Tuesday, April 14, 2015
Earlier this month, the Second Circuit, as expected (at least by me), denied Southern District of New York U.S. Attorney Preet Bharara's request for reargument and reconsideration of its December 2014 ruling in United States v Newman which narrowed, at least in the Second Circuit, the scope of insider trading prosecutions. I would not be surprised if the government seeks certiorari, and, I would not be all that surprised it cert were granted.
In Newman, the defendants, Newman and Chiasson, were two hedge fund portfolio managers who were at the end of a chain of recipients of inside information originally provided by employees of publicly-traded technology funds. The defendants traded on the information and realized profits of $4 million and $68 million respectively. There was, however, scant, if any, evidence that the defendants were aware whether the original tippors had received any personal benefit for their disclosures.
The Second Circuit reversed the trial convictions based on an improper charge to the jury and the insufficiency of the evidence. Specifically, the court ruled that:
1) the trial judge erred in failing to instruct the jury that in order to convict it had to find that the defendants knew that the corporate employee tippors had received a personal benefit for divulging the information; and
2) the government had indeed failed to prove that the tippors had in fact received a personal benefit.
Thus, at least in the Second Circuit, it appears that the casual passing on of inside information without receiving compensation by a friend or relative or golf partner does not violate the security laws. "For purposes of insider trading liability, the insider's disclosure of confidential information, standing alone, is not a breach," said the court. Nor, therefore, does trading on such information incur insider trading liability because the liability of a recipient, if any, must derive from the liability of the tippor. To analogize to non-white collar law, one cannot be convicted of possessing stolen property unless the property had been stolen (and the possessor knew it). Those cases of casual passing on of information, which sometimes ensnared ordinary citizens with big mouths and a bit of greed, are thus apparently off-limits to Second Circuit prosecutors. To be sure, the vast majority of the recent spate of Southern District prosecutions of insider trading cases have involved individuals who have sold and bought information and their knowing accomplices. Although Southern District prosecutors will sometimes now face higher hurdles to prove an ultimate tippee/trader's knowledge, I doubt that the ruling will affect a huge number of prosecutions.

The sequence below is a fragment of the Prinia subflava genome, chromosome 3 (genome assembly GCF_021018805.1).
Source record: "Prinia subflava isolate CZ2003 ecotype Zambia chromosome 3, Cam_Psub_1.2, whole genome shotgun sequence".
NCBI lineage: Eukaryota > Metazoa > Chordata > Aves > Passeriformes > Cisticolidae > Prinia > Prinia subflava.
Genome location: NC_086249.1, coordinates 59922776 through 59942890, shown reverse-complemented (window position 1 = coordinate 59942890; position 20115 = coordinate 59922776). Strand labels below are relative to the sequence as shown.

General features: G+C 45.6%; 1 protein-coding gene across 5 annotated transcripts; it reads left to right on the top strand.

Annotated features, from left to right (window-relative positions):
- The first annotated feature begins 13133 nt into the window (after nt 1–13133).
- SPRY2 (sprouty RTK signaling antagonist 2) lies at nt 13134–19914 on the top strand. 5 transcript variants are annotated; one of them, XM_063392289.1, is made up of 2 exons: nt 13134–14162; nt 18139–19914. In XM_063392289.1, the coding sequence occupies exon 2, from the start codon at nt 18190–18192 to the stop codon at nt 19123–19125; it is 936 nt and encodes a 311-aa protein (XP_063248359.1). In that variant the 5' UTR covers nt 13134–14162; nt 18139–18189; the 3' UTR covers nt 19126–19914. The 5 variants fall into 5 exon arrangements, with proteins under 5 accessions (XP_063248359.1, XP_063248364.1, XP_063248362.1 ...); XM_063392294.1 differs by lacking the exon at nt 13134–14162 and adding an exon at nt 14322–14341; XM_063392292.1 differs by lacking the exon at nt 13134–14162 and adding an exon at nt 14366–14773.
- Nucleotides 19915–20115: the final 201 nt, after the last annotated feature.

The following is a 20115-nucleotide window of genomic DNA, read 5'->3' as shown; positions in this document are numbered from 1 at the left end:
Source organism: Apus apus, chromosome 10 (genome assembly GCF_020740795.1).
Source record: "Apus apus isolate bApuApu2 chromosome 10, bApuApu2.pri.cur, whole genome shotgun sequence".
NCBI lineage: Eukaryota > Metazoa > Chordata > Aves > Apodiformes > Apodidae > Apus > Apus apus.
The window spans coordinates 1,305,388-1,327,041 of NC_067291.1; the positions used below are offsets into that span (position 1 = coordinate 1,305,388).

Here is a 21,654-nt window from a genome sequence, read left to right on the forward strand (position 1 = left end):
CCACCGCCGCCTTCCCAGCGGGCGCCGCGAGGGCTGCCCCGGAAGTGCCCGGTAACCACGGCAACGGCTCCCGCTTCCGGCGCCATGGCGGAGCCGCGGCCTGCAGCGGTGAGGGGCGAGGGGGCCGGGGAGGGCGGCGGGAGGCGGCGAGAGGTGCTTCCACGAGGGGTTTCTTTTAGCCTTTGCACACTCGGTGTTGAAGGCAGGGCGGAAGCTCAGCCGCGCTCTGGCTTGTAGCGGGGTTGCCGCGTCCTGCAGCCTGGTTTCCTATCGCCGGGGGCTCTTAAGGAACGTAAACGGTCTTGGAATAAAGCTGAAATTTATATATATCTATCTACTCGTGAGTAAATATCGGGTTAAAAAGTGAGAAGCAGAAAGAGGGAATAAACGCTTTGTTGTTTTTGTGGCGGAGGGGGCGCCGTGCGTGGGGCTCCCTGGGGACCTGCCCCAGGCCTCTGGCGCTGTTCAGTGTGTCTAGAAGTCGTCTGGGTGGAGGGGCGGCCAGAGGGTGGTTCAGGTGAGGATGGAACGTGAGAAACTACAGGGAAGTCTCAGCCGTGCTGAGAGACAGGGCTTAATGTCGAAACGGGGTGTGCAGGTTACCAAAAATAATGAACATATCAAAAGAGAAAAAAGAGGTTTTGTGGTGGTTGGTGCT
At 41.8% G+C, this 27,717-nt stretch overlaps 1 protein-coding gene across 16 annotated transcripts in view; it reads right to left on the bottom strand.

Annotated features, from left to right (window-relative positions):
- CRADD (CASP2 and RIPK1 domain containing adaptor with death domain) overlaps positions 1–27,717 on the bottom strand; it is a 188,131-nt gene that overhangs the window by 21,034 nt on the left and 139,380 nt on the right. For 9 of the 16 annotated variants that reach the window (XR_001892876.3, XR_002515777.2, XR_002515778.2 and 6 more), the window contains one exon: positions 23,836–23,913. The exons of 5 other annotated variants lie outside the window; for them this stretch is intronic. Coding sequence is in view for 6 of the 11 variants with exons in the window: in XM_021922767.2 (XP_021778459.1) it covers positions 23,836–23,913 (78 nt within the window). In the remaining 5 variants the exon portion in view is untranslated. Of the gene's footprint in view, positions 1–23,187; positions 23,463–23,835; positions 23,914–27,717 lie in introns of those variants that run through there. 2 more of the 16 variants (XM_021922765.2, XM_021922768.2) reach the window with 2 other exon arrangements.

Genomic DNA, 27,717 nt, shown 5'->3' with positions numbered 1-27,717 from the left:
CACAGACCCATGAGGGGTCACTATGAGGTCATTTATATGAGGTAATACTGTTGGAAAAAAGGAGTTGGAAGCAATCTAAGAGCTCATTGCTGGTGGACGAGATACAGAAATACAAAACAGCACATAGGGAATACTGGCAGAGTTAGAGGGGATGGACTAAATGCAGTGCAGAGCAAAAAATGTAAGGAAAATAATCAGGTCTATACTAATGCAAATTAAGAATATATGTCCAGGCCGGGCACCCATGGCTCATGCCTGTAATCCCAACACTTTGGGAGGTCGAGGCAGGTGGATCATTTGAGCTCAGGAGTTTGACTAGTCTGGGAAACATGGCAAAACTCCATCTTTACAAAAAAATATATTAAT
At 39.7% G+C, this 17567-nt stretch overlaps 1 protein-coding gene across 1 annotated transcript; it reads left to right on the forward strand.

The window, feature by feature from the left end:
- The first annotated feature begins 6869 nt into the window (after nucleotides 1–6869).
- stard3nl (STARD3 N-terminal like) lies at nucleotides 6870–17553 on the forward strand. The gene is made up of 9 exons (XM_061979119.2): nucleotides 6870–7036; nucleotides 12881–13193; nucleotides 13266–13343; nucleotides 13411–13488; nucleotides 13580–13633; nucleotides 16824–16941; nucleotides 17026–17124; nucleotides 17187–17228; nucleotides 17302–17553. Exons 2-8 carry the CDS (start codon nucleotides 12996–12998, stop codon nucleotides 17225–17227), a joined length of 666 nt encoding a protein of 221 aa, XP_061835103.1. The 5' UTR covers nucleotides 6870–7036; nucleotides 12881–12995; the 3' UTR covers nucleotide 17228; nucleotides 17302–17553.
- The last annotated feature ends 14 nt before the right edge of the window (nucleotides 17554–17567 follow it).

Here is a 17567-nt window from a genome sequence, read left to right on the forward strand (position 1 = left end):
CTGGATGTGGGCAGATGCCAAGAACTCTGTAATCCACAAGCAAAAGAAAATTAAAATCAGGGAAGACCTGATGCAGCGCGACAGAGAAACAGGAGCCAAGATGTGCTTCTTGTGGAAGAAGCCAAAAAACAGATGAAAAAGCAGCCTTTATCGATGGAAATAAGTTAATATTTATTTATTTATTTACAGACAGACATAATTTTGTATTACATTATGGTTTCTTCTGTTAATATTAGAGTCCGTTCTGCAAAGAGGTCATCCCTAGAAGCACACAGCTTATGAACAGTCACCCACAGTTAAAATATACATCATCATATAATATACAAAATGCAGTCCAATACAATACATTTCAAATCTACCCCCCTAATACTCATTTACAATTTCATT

The clearly-written opinion, by Judge Barrington Parker, did leave open, or at least indefinite, the critical question of what constitutes a "personal benefit" to a provider of inside information (an issue that also might impact corruption cases). The court stated that the "personal benefit" had to be something "of consequence." In some instances, the government had argued that a tippee's benefit was an intangible like the good graces of the tippor, and jurors had generally accepted such a claim, likely believing the tippor would expect some personal benefit, present or future, for disclosing confidential information. In Newman, the government similarly argued that the defendants had to have known the tippors had to have received some benefit.
Insider trading is an amorphous crime developed by prosecutors and courts - not Congress - from a general fraud statute (like mail and wire fraud) whose breadth is determined by the aggressiveness and imagination of prosecutors and how much deference courts give their determinations. In this area, the highly competent and intelligent prosecutors of the Southern District have pushed the envelope, perhaps enabled to some extent by noncombative defense lawyers who had their clients cooperate and plead guilty despite what, at least with hindsight, seems to have been a serious question of legal sufficiency. See Dirks v. S.E.C., 463 U.S. 646, 103 S.Ct. 3255 (1983)(test for determining insider liability is whether "insider personally will benefit, directly or indirectly"). As the Newman court refreshingly said, in language that should be heeded by prosecutors, judges, and defense lawyers, "[N]ot every instance of financial unfairness constitutes fraudulent activity under [SEC Rule] 10(b)."
As I said, I would not be shocked (although I would be surprised) if Congress were to enact a law that goes beyond effectively overruling Newman and imposes insider trading liability on any person trading based on what she knew was non-public confidential information whether or not the person who had disclosed the information had received a personal benefit. Such a law, while it would to my regret cover the casual offenders I have discussed, would on balance be a positive one in that it would limit the unequal information accessible to certain traders and provide a more level playing field.